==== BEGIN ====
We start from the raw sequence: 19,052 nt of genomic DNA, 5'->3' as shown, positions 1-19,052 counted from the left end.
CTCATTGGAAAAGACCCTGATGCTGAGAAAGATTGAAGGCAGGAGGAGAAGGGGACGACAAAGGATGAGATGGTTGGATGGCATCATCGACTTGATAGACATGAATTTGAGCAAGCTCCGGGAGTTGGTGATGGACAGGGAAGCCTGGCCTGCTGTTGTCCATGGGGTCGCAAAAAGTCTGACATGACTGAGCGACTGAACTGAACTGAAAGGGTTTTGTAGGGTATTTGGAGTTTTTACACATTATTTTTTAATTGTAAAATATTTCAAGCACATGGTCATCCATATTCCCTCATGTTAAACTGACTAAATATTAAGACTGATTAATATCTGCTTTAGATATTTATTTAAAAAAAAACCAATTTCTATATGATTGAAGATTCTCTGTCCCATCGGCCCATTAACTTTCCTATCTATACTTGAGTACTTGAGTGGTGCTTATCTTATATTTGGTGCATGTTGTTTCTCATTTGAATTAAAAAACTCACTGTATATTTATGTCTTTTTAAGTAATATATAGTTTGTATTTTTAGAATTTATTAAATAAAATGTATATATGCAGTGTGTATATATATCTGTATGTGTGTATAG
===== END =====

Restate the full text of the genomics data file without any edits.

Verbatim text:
We start from the raw sequence: 19,052 nt of genomic DNA, 5'->3' as shown, positions 1-19,052 counted from the left end.
CTCATTGGAAAAGACCCTGATGCTGAGAAAGATTGAAGGCAGGAGGAGAAGGGGACGACAAAGGATGAGATGGTTGGATGGCATCATCGACTTGATAGACATGAATTTGAGCAAGCTCCGGGAGTTGGTGATGGACAGGGAAGCCTGGCCTGCTGTTGTCCATGGGGTCGCAAAAAGTCTGACATGACTGAGCGACTGAACTGAACTGAAAGGGTTTTGTAGGGTATTTGGAGTTTTTACACATTATTTTTTAATTGTAAAATATTTCAAGCACATGGTCATCCATATTCCCTCATGTTAAACTGACTAAATATTAAGACTGATTAATATCTGCTTTAGATATTTATTTAAAAAAAAACCAATTTCTATATGATTGAAGATTCTCTGTCCCATCGGCCCATTAACTTTCCTATCTATACTTGAGTACTTGAGTGGTGCTTATCTTATATTTGGTGCATGTTGTTTCTCATTTGAATTAAAAAACTCACTGTATATTTATGTCTTTTTAAGTAATATATAGTTTGTATTTTTAGAATTTATTAAATAAAATGTATATATGCAGTGTGTATATATATCTGTATGTGTGTATAG